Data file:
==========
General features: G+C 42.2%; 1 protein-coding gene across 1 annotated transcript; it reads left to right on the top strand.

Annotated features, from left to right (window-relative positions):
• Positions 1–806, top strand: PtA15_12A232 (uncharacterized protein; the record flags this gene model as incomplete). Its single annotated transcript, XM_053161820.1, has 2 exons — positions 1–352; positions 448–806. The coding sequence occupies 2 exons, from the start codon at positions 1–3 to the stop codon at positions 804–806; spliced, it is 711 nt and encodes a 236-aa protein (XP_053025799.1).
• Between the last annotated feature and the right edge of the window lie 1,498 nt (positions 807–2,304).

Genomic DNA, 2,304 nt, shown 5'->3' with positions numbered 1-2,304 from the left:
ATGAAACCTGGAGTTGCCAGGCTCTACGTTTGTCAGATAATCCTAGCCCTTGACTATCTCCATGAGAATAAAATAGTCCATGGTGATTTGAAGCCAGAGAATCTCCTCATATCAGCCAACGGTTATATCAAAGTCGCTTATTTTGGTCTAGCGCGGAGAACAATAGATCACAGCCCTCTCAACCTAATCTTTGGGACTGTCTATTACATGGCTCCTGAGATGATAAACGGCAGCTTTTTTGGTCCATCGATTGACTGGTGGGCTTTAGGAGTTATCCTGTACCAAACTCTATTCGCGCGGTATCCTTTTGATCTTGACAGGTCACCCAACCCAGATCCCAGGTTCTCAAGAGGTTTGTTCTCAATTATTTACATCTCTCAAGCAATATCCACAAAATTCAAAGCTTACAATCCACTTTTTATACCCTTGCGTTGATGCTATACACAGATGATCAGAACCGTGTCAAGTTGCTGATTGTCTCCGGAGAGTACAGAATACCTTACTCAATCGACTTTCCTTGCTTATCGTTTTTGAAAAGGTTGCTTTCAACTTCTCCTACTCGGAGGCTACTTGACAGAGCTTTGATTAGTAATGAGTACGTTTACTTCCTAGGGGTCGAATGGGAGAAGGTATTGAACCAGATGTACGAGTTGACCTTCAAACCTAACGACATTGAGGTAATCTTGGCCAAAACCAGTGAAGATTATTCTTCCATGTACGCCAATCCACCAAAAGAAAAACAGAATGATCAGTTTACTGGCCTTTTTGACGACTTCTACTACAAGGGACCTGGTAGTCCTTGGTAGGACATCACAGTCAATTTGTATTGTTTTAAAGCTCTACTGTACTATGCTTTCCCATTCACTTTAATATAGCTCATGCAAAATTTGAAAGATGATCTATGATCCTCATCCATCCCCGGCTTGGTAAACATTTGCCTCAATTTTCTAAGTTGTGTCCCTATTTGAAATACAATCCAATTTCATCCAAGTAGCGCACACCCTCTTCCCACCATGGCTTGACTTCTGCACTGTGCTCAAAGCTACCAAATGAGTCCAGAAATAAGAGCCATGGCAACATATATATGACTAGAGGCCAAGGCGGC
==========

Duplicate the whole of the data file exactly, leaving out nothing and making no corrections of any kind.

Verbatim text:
General features: G+C 42.2%; 1 protein-coding gene across 1 annotated transcript; it reads left to right on the top strand.

Annotated features, from left to right (window-relative positions):
• Positions 1–806, top strand: PtA15_12A232 (uncharacterized protein; the record flags this gene model as incomplete). Its single annotated transcript, XM_053161820.1, has 2 exons — positions 1–352; positions 448–806. The coding sequence occupies 2 exons, from the start codon at positions 1–3 to the stop codon at positions 804–806; spliced, it is 711 nt and encodes a 236-aa protein (XP_053025799.1).
• Between the last annotated feature and the right edge of the window lie 1,498 nt (positions 807–2,304).

Genomic DNA, 2,304 nt, shown 5'->3' with positions numbered 1-2,304 from the left:
ATGAAACCTGGAGTTGCCAGGCTCTACGTTTGTCAGATAATCCTAGCCCTTGACTATCTCCATGAGAATAAAATAGTCCATGGTGATTTGAAGCCAGAGAATCTCCTCATATCAGCCAACGGTTATATCAAAGTCGCTTATTTTGGTCTAGCGCGGAGAACAATAGATCACAGCCCTCTCAACCTAATCTTTGGGACTGTCTATTACATGGCTCCTGAGATGATAAACGGCAGCTTTTTTGGTCCATCGATTGACTGGTGGGCTTTAGGAGTTATCCTGTACCAAACTCTATTCGCGCGGTATCCTTTTGATCTTGACAGGTCACCCAACCCAGATCCCAGGTTCTCAAGAGGTTTGTTCTCAATTATTTACATCTCTCAAGCAATATCCACAAAATTCAAAGCTTACAATCCACTTTTTATACCCTTGCGTTGATGCTATACACAGATGATCAGAACCGTGTCAAGTTGCTGATTGTCTCCGGAGAGTACAGAATACCTTACTCAATCGACTTTCCTTGCTTATCGTTTTTGAAAAGGTTGCTTTCAACTTCTCCTACTCGGAGGCTACTTGACAGAGCTTTGATTAGTAATGAGTACGTTTACTTCCTAGGGGTCGAATGGGAGAAGGTATTGAACCAGATGTACGAGTTGACCTTCAAACCTAACGACATTGAGGTAATCTTGGCCAAAACCAGTGAAGATTATTCTTCCATGTACGCCAATCCACCAAAAGAAAAACAGAATGATCAGTTTACTGGCCTTTTTGACGACTTCTACTACAAGGGACCTGGTAGTCCTTGGTAGGACATCACAGTCAATTTGTATTGTTTTAAAGCTCTACTGTACTATGCTTTCCCATTCACTTTAATATAGCTCATGCAAAATTTGAAAGATGATCTATGATCCTCATCCATCCCCGGCTTGGTAAACATTTGCCTCAATTTTCTAAGTTGTGTCCCTATTTGAAATACAATCCAATTTCATCCAAGTAGCGCACACCCTCTTCCCACCATGGCTTGACTTCTGCACTGTGCTCAAAGCTACCAAATGAGTCCAGAAATAAGAGCCATGGCAACATATATATGACTAGAGGCCAAGGCGGC